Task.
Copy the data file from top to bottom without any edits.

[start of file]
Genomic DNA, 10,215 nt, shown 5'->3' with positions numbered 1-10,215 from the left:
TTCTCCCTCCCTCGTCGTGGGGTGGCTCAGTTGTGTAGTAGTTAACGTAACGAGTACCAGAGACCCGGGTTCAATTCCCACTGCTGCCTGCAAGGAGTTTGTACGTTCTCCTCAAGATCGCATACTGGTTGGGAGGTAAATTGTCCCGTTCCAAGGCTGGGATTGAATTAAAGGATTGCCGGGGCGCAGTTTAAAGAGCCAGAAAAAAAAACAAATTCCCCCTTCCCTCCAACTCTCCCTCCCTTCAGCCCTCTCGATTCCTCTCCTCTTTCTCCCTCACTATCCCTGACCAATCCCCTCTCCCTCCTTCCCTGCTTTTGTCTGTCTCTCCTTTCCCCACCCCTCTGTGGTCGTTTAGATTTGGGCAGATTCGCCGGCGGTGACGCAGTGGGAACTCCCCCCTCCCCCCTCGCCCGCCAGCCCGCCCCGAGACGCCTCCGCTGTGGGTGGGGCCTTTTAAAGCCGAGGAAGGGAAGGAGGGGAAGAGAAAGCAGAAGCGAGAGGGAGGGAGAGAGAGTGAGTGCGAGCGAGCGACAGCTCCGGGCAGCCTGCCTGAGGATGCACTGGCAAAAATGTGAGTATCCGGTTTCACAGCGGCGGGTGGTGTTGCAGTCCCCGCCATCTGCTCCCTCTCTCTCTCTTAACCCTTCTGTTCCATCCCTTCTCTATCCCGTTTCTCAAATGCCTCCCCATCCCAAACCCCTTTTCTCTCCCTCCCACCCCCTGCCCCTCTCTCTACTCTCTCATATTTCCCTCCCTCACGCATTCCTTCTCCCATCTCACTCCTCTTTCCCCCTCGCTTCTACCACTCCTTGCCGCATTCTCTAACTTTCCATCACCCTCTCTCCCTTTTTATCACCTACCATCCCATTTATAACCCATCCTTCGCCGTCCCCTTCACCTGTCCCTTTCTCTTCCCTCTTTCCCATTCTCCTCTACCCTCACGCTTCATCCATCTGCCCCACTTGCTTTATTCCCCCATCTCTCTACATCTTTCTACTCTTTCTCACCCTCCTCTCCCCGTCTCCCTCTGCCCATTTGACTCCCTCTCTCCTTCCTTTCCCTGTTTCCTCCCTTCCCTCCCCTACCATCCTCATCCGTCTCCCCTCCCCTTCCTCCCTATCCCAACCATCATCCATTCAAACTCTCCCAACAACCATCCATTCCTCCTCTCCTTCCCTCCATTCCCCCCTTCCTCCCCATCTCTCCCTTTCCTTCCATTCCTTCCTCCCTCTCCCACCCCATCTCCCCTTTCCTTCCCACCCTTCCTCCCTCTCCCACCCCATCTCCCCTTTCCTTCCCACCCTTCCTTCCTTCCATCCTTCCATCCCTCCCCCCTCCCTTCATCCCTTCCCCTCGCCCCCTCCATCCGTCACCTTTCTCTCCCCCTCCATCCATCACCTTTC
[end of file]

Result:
Genomic DNA, 10,215 nt, shown 5'->3' with positions numbered 1-10,215 from the left:
TTCTCCCTCCCTCGTCGTGGGGTGGCTCAGTTGTGTAGTAGTTAACGTAACGAGTACCAGAGACCCGGGTTCAATTCCCACTGCTGCCTGCAAGGAGTTTGTACGTTCTCCTCAAGATCGCATACTGGTTGGGAGGTAAATTGTCCCGTTCCAAGGCTGGGATTGAATTAAAGGATTGCCGGGGCGCAGTTTAAAGAGCCAGAAAAAAAAACAAATTCCCCCTTCCCTCCAACTCTCCCTCCCTTCAGCCCTCTCGATTCCTCTCCTCTTTCTCCCTCACTATCCCTGACCAATCCCCTCTCCCTCCTTCCCTGCTTTTGTCTGTCTCTCCTTTCCCCACCCCTCTGTGGTCGTTTAGATTTGGGCAGATTCGCCGGCGGTGACGCAGTGGGAACTCCCCCCTCCCCCCTCGCCCGCCAGCCCGCCCCGAGACGCCTCCGCTGTGGGTGGGGCCTTTTAAAGCCGAGGAAGGGAAGGAGGGGAAGAGAAAGCAGAAGCGAGAGGGAGGGAGAGAGAGTGAGTGCGAGCGAGCGACAGCTCCGGGCAGCCTGCCTGAGGATGCACTGGCAAAAATGTGAGTATCCGGTTTCACAGCGGCGGGTGGTGTTGCAGTCCCCGCCATCTGCTCCCTCTCTCTCTCTTAACCCTTCTGTTCCATCCCTTCTCTATCCCGTTTCTCAAATGCCTCCCCATCCCAAACCCCTTTTCTCTCCCTCCCACCCCCTGCCCCTCTCTCTACTCTCTCATATTTCCCTCCCTCACGCATTCCTTCTCCCATCTCACTCCTCTTTCCCCCTCGCTTCTACCACTCCTTGCCGCATTCTCTAACTTTCCATCACCCTCTCTCCCTTTTTATCACCTACCATCCCATTTATAACCCATCCTTCGCCGTCCCCTTCACCTGTCCCTTTCTCTTCCCTCTTTCCCATTCTCCTCTACCCTCACGCTTCATCCATCTGCCCCACTTGCTTTATTCCCCCATCTCTCTACATCTTTCTACTCTTTCTCACCCTCCTCTCCCCGTCTCCCTCTGCCCATTTGACTCCCTCTCTCCTTCCTTTCCCTGTTTCCTCCCTTCCCTCCCCTACCATCCTCATCCGTCTCCCCTCCCCTTCCTCCCTATCCCAACCATCATCCATTCAAACTCTCCCAACAACCATCCATTCCTCCTCTCCTTCCCTCCATTCCCCCCTTCCTCCCCATCTCTCCCTTTCCTTCCATTCCTTCCTCCCTCTCCCACCCCATCTCCCCTTTCCTTCCCACCCTTCCTCCCTCTCCCACCCCATCTCCCCTTTCCTTCCCACCCTTCCTTCCTTCCATCCTTCCATCCCTCCCCCCTCCCTTCATCCCTTCCCCTCGCCCCCTCCATCCGTCACCTTTCTCTCCCCCTCCATCCATCACCTTTC